The Plastic Paradox: Unveiling the Myth of Recycling and the Hard Truth About Plastic Waste

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Plastic, referring to materials easily molded or shaped, is now a name for a category of materials called polymers, which play a crucial role in today’s world. In 1907, Leo Baekeland invented Bakelite, the first fully synthetic plastic. During and after WW2, plastic production sharply increased. In the 21st century, almost every material is made of plastic. Due to increased plastic usage in the 21st century, plastic pollution has also significantly increased. How can we solve this issue with recycling?

(Source: Pedro Armestre / Greenpeace)

Unfortunately, recycling alone is not enough to prevent plastic pollution. 91% of plastic isn’t recycled. Up to 50% of plastic is produced from non-recyclable materials or disposables. However, most people believe the myth that all plastics are recyclable. The confusion probably arises because the symbols used for categorizing plastics (Resin Identification Codes) are often mistaken for recycling symbols. Resin Identification Codes are differentiated by the temperature at which the material has been heated, and their numerical classification (#1 –#7) only informs you what type of plastic it is.

So, if our rubbish isn’t recycled, what happens to them? In 2013  Oceana investigated this issue and found stunning results. According to this research, the results indicate that only 2% of plastic is recycled. The other 40% percent were landfilled, 32% leaked outside collection systems, 14% incinerated, 8% downcycled, and 4% lost.

(Source: Emily Petsko / Oceana)

Another important fact about this issue is ‘the trade of plastic waste’. Until 2018, China was the world’s largest importer of plastic waste. From this date, China backed out of the trade. Southeast Asian countries Malaysia and Vietnam became the most important importers in Asia. However, they were not the biggest importer because of the EU’s new policy. Since 2021, the EU has ceased exporting waste to non-OECD countries, resulting in Turkey receiving more plastic waste from the EU. In 2022, Turkey was the biggest importer in the world.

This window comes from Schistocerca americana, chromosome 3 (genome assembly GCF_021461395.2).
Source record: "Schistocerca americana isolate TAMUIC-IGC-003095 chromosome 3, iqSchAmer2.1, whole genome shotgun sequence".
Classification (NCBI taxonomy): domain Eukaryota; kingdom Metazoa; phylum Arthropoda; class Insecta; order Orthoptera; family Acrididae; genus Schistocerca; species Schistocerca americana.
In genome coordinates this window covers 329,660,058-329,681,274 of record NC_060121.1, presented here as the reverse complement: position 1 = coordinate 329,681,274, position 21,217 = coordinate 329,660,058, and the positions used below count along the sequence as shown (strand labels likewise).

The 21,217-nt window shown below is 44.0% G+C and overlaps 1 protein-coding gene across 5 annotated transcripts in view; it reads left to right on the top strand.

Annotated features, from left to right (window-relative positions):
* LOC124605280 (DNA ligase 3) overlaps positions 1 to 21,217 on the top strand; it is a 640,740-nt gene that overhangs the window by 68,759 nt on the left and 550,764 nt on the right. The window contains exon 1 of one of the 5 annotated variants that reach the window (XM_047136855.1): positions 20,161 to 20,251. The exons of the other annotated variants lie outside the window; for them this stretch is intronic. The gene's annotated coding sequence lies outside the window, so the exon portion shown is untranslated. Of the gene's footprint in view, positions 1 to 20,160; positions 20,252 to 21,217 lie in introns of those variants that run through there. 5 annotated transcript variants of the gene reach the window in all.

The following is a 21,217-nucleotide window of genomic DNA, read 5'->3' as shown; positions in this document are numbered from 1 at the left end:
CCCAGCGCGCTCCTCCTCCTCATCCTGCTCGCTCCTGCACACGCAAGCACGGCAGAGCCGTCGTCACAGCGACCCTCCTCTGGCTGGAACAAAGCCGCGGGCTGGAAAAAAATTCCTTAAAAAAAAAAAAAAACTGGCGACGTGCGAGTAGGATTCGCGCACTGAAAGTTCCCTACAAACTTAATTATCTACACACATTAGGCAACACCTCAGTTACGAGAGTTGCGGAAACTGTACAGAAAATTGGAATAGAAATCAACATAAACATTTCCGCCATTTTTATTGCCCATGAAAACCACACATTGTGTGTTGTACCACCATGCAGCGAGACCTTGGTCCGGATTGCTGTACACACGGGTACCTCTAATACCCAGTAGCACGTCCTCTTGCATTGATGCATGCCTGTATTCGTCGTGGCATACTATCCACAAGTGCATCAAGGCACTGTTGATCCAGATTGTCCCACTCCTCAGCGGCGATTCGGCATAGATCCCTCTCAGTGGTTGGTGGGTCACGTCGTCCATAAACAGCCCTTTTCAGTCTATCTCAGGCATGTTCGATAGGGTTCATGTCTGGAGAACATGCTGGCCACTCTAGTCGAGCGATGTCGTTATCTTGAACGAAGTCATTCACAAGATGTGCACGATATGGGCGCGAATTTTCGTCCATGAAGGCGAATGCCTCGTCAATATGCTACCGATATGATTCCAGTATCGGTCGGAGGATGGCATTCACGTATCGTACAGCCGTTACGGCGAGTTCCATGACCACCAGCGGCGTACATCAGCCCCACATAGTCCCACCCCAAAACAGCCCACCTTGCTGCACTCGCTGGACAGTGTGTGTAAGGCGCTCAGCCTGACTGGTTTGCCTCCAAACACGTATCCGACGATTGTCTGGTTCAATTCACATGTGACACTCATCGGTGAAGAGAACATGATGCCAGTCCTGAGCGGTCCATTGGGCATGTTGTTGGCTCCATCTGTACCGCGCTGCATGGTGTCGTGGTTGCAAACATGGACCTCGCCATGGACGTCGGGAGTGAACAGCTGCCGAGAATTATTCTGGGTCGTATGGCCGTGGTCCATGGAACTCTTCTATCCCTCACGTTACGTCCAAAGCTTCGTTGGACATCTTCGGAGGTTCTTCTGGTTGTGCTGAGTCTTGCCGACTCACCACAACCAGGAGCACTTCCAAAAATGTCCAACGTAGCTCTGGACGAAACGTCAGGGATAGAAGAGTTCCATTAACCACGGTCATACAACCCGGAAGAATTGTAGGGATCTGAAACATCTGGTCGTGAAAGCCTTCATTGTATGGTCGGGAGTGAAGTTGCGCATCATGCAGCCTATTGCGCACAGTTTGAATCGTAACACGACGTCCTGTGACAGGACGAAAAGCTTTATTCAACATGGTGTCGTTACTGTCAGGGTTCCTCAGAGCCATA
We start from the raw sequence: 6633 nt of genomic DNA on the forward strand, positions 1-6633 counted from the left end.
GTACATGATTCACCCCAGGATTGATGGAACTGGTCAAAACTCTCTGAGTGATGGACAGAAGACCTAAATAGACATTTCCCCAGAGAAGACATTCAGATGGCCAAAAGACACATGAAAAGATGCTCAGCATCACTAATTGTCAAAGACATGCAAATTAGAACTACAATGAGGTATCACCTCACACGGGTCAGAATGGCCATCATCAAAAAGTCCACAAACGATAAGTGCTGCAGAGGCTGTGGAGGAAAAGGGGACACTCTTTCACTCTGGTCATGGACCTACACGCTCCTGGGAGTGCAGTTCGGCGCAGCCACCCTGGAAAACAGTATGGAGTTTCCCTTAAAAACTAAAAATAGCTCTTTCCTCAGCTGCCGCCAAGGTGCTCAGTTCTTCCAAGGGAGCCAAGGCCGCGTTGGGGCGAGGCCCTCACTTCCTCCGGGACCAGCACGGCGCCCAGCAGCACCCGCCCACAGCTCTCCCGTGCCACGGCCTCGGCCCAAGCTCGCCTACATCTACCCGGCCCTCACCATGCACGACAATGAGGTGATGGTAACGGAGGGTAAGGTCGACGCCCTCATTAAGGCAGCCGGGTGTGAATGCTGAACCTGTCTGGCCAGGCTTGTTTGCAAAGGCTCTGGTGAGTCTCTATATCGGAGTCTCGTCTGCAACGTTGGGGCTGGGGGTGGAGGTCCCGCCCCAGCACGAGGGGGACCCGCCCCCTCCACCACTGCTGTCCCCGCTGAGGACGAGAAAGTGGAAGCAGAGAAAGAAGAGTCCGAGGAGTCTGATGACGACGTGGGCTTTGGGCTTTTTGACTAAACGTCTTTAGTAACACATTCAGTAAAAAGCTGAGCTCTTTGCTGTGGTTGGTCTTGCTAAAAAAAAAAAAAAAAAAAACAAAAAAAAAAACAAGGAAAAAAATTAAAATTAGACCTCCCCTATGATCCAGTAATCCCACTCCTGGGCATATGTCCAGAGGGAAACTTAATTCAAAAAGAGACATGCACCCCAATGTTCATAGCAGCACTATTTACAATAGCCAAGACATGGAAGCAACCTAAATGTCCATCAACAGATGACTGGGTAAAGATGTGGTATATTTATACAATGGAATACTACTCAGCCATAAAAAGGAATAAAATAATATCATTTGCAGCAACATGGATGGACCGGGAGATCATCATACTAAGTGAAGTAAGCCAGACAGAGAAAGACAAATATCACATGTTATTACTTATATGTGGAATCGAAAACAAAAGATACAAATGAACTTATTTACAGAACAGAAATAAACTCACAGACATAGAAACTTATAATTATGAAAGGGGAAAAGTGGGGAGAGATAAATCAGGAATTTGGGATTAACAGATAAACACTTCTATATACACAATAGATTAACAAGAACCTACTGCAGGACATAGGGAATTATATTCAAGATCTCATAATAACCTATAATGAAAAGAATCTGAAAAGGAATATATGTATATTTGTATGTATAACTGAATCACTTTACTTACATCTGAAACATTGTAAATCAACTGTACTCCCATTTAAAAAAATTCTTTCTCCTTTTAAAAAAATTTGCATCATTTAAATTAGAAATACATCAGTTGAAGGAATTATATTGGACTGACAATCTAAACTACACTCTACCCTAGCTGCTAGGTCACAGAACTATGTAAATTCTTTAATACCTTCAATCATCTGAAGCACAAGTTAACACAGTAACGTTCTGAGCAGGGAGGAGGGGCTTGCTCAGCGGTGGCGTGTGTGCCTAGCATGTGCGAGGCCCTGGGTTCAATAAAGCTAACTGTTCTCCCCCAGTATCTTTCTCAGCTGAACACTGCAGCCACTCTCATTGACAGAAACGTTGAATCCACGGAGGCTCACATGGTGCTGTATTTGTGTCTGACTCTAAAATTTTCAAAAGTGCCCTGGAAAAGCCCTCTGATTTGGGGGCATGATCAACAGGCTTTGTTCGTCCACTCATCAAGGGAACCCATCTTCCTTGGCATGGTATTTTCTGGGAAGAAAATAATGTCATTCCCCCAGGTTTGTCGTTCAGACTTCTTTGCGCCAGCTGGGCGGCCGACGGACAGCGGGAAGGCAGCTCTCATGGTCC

Against all odds, still, there is hope. We can resolve the problem by following the 3R-8R steps. The 3R steps include Reduce, Reuse, and Recycle. The 8R steps improve the version of 3R and include Reduce, Refuse, Reuse, Re-Purpose, Repair, Recycle, Remove, And Rally. Recycling alone is not enough to combat plastic usage. The following steps offer a more efficient approach.

 References:

Sedaghat, Lilly. “7 Things You Didn’t Know About Plastic (and Recycling).” National Geographic, April 4, 2018. https://blog.nationalgeographic.org/2018/04/04/7-things-you-didnt-know-about-plastic-and-recycling/

Wallis, Oliver Franklin. “Plastic recycling is a myth’: what really happens to your rubbish?” The Guardian, August 17, 2019. https://www.theguardian.com/environment/2019/aug/17/plastic-recycling-myth-what-really-happens-your-rubbish

Petsko, Emily. “Recycling Myth of the Month: That plastic bottle you thought you recycled may have been ‘downcycled’ instead.” Oceana, July 1, 2021. https://oceana.org/blog/recycling-myth-month-plastic-bottle-you-thought-you-recycled-may-have-been-downcycled-instead/

Buchholz, Katharina. “Which Countries Export & Import Plastic Waste?” Statista, May 31, 2023.

https://www.statista.com/chart/18229/biggest-exporters-of-plastic-waste-and-scrap

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